The Steamship Authority governors Tuesday voted to go forward with designs for a new freight ferry with a capacity for 384 people.

For almost a year, the SSA has been looking at plans for fleet replacement, beginning with replacing the freight ferry Governor. In August, the board opted in favor of a 235-foot freight vessel similar in size to the ferry Martha’s Vineyard, but asked for price comparisons between a boat with a 384-person capacity and a 512-person capacity.

Meeting in Woods Hole Tuesday, the governors agreed with a management recommendation to opt for the smaller of two potential ferry designs.

The Elliott Bay Design Group, which is designing the new vessel for the Steamship Authority, said the higher capacity ferry would cost about $2 million more than a smaller vessel, and would cost an additional $200,000 a year to operate.

“With the difference in price it’s just not worth it,” Barnstable governor and board chairman Robert O’Brien said.

The recommended ferry would have a maximum capacity of 384 people, passengers and crew combined.

SSA general manager Wayne Lamson said 92 per cent of 2013 large vessel trips on the Vineyard route carried fewer than 400 passengers, and boat line management felt that the 384-person ferry would be adequate. He also noted that the ferry could be modified in the future if it proved insufficient.

Right now, the freight ferry Sankaty has the highest passenger capacity of any current freight boat, with the ability to carry 290 passengers.

Mr. Lamson later told the Gazette that the new freight vessel will be used as a supplement to other vessels, doing mostly freight trips during the week, freeing up space on the other vessels. Mr. Lamson said there will be a “domino effect by having a slightly larger truck-carrying capacity.”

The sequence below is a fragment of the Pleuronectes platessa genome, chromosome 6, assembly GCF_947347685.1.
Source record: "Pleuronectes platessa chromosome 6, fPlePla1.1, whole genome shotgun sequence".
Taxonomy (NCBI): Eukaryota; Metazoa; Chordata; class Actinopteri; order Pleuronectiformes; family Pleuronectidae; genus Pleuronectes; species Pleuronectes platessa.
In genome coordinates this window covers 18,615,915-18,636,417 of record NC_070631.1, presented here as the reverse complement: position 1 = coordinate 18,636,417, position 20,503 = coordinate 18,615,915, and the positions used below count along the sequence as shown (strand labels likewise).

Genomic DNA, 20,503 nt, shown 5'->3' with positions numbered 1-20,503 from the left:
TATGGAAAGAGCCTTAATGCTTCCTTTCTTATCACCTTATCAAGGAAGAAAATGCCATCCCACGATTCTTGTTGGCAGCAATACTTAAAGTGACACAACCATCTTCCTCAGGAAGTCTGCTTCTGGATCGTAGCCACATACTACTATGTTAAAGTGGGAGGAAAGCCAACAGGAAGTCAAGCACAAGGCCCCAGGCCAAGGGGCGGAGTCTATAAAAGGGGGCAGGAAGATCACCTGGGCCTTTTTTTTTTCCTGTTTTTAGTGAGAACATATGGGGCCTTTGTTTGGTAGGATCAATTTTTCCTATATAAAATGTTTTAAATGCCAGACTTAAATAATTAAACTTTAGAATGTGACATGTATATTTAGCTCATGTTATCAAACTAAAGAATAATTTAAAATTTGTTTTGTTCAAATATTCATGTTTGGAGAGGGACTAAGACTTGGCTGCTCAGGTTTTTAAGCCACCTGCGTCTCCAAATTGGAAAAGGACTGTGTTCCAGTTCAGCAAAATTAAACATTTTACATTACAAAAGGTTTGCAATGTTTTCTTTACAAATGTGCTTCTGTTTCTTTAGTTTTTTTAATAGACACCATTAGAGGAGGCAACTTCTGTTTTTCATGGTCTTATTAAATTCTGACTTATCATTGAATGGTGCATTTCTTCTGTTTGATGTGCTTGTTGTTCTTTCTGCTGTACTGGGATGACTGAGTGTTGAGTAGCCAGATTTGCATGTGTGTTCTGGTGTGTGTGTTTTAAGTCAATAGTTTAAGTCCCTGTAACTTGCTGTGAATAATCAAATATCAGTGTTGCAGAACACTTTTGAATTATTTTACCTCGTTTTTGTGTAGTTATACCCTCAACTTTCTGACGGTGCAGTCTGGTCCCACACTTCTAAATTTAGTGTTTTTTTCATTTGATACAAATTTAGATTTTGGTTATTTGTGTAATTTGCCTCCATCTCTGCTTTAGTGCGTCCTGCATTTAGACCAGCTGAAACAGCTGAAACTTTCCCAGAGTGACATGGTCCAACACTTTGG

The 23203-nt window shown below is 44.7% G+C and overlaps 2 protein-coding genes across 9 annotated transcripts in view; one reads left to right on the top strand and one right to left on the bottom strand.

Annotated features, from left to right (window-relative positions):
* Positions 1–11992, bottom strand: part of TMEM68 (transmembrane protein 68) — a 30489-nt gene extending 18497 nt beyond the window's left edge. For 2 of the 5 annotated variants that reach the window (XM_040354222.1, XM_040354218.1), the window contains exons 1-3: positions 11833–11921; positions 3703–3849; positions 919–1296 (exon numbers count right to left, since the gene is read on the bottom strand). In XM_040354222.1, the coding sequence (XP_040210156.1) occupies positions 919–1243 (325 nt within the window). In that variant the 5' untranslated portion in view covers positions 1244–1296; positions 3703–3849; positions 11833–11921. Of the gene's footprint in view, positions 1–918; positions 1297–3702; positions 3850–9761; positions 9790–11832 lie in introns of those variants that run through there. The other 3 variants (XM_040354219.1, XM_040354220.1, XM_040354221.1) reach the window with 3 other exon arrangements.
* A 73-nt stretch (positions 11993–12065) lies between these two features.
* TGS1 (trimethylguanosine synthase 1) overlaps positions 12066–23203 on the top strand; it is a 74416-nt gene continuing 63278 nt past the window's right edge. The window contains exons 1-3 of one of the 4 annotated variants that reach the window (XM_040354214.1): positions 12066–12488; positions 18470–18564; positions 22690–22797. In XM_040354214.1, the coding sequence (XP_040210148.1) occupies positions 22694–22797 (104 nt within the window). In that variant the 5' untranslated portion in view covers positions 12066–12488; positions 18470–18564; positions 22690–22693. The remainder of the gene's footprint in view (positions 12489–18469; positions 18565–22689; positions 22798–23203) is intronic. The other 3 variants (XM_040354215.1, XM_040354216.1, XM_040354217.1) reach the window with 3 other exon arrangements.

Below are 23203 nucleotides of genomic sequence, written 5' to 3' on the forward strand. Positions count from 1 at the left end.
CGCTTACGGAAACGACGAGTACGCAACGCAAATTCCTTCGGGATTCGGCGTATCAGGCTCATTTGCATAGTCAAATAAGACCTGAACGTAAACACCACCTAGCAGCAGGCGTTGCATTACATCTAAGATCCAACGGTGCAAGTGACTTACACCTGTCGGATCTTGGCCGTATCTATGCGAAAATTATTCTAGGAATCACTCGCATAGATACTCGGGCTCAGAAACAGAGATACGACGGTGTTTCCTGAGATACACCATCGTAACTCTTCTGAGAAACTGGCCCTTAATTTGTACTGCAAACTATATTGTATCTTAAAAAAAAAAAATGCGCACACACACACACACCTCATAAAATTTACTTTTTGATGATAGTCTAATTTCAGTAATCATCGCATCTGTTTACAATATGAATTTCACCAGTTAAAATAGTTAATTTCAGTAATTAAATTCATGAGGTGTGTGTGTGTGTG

He said the new ferry will have the flexibility to run any time of year on either route, though it will run primarily on the Vineyard route. “It’ll be nice just to have the extra vessel, to be able to swap in and give other vessels more time in repair,” Mr. Lamson said. He said the new vessel will be able to make more trips in the spring and the fall.

Mr. Lamson said a preliminary design for the ferry will be completed by the end of March, and full design specifications are expected by October. A construction contract is expected to be awarded by January 2015, and the new ferry should be making trips by May 2016.

The final cost of the ferry hasn’t been nailed down, but Mr. Lamson said the preliminary estimate is $35 million. The ferry will be a drive-through boat, he said, so cars won’t have turn around, and will likely be open in the middle to allow for more vehicles, with four truck lanes and five car lanes.

The cost and the design will be refined through the process, Mr. Lamson said.

Once the new ferry is in operation, Mr. Lamson said, the freight ferry Governor will be scrapped or sold.

In other business, treasurer Robert B. Davis said January passenger traffic was down just over three per cent compared to January 2013, and car traffic was down 1.8 per cent. Truck traffic was down about 0.3 per cent.

Mr. Lamson said passenger traffic was up in December, with the number of passengers up nine per cent, car trips up 6.6 per cent, and truck trips up 6.3 per cent. He said the increase could be attributed to better weather and fewer trip cancellations compared to the weather in December 2012.

Overall ferry traffic was up slightly in 2013, with passenger trips up 1.6 per cent over the last year, car trips up about .5 per cent, and truck trips up 5.5 per cent. Vessels made 22,050 trips, and the net operating income for the year was $304,705 lower than budget projections.